River otters are amphibious creatures known for their intelligence and playful nature. They can be found swimming in rivers, lakes and even in ocean bays. Their streamlined, sinuous bodies and long flattened tail helps propel the otter gracefully through the clear waters of North America. Otters are also excellent hunters, using sensory hairs on the snout called vibrissae to sense water turbulence that help them locate their meal of fish, mollusks and other small invertebrate.
Though solitary and wary of strangers, river otters can be sociable and easily domesticated creatures. They also are incredibly playful. Otters like to wrestle, chase one another around and slide down slick or snow-covered riverbanks. No hibernation for these little guys; otters are active year round. A layer of fat right underneath the skin and thick fur helps protect them even in the coldest of waters and winters.
River otter's fur consists of two layers; a coarse, waterproof outer coat and a softer, finer layer that keeps the animal warm. When in the water air bubbles cling to the outer hairs, covering the otter in what appears to be a silvery sheen. Unfortunately for otters, people enjoy their luxurious coats as well and are hunted their pelts. The popularity of otter fur outerwear has contributed to the dramatic decrease of river otters for the past 200 years. However, hunting isn't the only cause for the river otter's demise.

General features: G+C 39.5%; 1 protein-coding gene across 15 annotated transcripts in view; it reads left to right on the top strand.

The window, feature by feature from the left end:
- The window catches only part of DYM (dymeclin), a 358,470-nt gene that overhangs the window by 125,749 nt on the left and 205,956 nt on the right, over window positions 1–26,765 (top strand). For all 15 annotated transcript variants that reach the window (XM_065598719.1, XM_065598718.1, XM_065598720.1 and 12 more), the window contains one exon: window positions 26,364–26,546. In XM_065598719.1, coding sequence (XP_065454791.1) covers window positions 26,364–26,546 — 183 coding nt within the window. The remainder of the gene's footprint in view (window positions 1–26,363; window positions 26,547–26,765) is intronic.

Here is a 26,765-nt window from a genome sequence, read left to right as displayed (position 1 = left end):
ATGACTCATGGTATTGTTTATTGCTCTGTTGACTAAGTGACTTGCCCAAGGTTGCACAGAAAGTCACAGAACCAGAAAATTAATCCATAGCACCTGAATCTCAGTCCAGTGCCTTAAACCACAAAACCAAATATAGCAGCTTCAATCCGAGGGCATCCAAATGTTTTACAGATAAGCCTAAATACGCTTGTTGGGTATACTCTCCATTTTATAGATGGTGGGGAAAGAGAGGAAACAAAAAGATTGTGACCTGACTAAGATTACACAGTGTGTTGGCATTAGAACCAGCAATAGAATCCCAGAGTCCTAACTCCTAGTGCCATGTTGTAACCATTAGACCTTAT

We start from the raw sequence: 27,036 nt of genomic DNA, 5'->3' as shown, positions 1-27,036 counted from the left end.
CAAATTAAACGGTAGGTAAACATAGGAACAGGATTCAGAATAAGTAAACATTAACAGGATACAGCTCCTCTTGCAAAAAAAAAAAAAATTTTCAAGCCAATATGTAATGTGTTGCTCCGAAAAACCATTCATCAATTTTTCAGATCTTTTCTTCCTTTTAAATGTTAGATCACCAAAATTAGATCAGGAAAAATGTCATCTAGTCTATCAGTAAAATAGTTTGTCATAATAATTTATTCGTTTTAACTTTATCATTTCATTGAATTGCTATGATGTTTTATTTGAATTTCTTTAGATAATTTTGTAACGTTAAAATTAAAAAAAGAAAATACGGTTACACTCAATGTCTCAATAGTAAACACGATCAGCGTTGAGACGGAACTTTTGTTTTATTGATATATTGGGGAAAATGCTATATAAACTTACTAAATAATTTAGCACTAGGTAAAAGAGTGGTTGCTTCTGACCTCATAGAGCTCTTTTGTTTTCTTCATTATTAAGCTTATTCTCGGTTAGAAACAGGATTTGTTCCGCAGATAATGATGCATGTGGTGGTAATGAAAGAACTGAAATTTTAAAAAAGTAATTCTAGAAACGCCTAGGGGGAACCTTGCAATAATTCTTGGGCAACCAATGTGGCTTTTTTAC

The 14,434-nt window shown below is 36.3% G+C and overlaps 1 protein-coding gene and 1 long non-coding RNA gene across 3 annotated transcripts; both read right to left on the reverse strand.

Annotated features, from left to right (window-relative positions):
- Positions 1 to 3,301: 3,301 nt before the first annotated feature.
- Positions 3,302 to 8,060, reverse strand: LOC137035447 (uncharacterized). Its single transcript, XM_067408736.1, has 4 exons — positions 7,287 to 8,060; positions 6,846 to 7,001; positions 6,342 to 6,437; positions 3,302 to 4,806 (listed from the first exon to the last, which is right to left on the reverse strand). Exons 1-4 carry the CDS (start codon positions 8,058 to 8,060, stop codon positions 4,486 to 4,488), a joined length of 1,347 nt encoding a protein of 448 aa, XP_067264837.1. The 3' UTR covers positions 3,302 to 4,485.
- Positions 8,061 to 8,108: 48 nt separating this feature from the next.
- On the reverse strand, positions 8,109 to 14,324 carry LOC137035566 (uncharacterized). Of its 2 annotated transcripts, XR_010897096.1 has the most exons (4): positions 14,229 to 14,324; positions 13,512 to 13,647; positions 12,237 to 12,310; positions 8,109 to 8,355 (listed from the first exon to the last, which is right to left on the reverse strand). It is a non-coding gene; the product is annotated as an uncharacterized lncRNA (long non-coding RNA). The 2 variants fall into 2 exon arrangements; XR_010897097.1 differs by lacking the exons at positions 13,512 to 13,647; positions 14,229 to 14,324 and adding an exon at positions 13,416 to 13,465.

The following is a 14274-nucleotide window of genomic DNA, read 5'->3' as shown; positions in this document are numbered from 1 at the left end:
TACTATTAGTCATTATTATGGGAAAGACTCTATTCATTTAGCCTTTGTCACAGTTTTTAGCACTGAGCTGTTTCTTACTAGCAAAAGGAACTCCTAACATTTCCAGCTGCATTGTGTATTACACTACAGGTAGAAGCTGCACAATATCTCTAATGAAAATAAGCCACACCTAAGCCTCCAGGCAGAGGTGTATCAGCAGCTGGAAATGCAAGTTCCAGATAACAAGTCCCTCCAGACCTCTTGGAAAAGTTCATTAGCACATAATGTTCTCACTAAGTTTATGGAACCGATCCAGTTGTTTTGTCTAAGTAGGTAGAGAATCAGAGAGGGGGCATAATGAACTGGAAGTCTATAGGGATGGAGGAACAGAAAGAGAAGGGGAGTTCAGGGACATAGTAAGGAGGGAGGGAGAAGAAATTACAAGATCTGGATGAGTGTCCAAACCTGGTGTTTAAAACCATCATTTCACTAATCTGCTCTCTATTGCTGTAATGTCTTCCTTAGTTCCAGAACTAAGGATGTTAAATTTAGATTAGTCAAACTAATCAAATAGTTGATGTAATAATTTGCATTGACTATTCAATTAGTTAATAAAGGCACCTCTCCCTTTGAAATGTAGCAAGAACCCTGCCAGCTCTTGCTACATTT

Although once abundant in North America, river otters have suffered greatly from habitat loss, water pollution, the fur trade and other threats. Historically, river otters were found in great numbers in the waterways and coastal areas throughout Canada and the United States. Today, river otters have been virtually eliminated in many parts of their original range. Heavily populated areas in the Midwest, East Coast and the Southeast have been greatly affected. Thanks to successful reintroduction efforts, otter populations are slowly being restored in many of these states, and lucky for us, Indiana is one of them.